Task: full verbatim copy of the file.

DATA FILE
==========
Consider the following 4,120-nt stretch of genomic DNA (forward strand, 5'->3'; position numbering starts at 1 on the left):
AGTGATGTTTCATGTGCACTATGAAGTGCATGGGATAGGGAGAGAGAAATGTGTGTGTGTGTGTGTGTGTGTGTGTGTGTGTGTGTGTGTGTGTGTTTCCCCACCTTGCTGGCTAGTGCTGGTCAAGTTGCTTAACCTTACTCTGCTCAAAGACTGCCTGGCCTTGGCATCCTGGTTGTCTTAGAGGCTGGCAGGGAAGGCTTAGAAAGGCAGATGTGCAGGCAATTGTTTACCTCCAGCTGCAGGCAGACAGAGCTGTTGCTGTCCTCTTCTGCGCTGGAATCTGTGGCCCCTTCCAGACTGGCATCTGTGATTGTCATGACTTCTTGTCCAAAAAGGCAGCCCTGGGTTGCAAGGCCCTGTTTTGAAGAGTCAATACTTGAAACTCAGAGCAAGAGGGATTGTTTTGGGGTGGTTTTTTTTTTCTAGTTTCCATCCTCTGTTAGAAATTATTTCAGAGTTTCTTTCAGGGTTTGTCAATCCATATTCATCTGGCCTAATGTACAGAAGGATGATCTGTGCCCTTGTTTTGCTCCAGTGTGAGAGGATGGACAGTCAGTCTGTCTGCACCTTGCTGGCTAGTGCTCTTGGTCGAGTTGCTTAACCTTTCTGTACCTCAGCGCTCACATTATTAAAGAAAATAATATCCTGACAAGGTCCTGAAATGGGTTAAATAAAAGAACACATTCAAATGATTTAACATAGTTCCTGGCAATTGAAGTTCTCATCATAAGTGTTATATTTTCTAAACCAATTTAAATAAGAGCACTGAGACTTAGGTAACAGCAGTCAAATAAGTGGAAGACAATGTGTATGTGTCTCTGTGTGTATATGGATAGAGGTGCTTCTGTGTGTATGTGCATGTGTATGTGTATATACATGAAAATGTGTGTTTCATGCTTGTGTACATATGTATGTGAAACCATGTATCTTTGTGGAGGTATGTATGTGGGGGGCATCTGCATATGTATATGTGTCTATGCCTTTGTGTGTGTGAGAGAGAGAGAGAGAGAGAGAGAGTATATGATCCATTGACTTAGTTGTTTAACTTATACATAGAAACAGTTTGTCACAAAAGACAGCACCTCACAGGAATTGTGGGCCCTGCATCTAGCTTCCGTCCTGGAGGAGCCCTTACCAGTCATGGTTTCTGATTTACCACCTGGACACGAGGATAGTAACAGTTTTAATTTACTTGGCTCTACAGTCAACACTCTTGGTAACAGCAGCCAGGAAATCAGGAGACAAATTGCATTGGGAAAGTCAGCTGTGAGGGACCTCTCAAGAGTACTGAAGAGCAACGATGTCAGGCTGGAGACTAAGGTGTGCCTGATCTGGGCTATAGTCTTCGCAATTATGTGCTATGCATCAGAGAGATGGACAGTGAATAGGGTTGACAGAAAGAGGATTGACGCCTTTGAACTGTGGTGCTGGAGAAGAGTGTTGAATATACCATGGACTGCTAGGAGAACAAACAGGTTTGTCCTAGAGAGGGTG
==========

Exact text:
Consider the following 4,120-nt stretch of genomic DNA (forward strand, 5'->3'; position numbering starts at 1 on the left):
AGTGATGTTTCATGTGCACTATGAAGTGCATGGGATAGGGAGAGAGAAATGTGTGTGTGTGTGTGTGTGTGTGTGTGTGTGTGTGTGTGTGTGTGTTTCCCCACCTTGCTGGCTAGTGCTGGTCAAGTTGCTTAACCTTACTCTGCTCAAAGACTGCCTGGCCTTGGCATCCTGGTTGTCTTAGAGGCTGGCAGGGAAGGCTTAGAAAGGCAGATGTGCAGGCAATTGTTTACCTCCAGCTGCAGGCAGACAGAGCTGTTGCTGTCCTCTTCTGCGCTGGAATCTGTGGCCCCTTCCAGACTGGCATCTGTGATTGTCATGACTTCTTGTCCAAAAAGGCAGCCCTGGGTTGCAAGGCCCTGTTTTGAAGAGTCAATACTTGAAACTCAGAGCAAGAGGGATTGTTTTGGGGTGGTTTTTTTTTTCTAGTTTCCATCCTCTGTTAGAAATTATTTCAGAGTTTCTTTCAGGGTTTGTCAATCCATATTCATCTGGCCTAATGTACAGAAGGATGATCTGTGCCCTTGTTTTGCTCCAGTGTGAGAGGATGGACAGTCAGTCTGTCTGCACCTTGCTGGCTAGTGCTCTTGGTCGAGTTGCTTAACCTTTCTGTACCTCAGCGCTCACATTATTAAAGAAAATAATATCCTGACAAGGTCCTGAAATGGGTTAAATAAAAGAACACATTCAAATGATTTAACATAGTTCCTGGCAATTGAAGTTCTCATCATAAGTGTTATATTTTCTAAACCAATTTAAATAAGAGCACTGAGACTTAGGTAACAGCAGTCAAATAAGTGGAAGACAATGTGTATGTGTCTCTGTGTGTATATGGATAGAGGTGCTTCTGTGTGTATGTGCATGTGTATGTGTATATACATGAAAATGTGTGTTTCATGCTTGTGTACATATGTATGTGAAACCATGTATCTTTGTGGAGGTATGTATGTGGGGGGCATCTGCATATGTATATGTGTCTATGCCTTTGTGTGTGTGAGAGAGAGAGAGAGAGAGAGAGAGTATATGATCCATTGACTTAGTTGTTTAACTTATACATAGAAACAGTTTGTCACAAAAGACAGCACCTCACAGGAATTGTGGGCCCTGCATCTAGCTTCCGTCCTGGAGGAGCCCTTACCAGTCATGGTTTCTGATTTACCACCTGGACACGAGGATAGTAACAGTTTTAATTTACTTGGCTCTACAGTCAACACTCTTGGTAACAGCAGCCAGGAAATCAGGAGACAAATTGCATTGGGAAAGTCAGCTGTGAGGGACCTCTCAAGAGTACTGAAGAGCAACGATGTCAGGCTGGAGACTAAGGTGTGCCTGATCTGGGCTATAGTCTTCGCAATTATGTGCTATGCATCAGAGAGATGGACAGTGAATAGGGTTGACAGAAAGAGGATTGACGCCTTTGAACTGTGGTGCTGGAGAAGAGTGTTGAATATACCATGGACTGCTAGGAGAACAAACAGGTTTGTCCTAGAGAGGGTG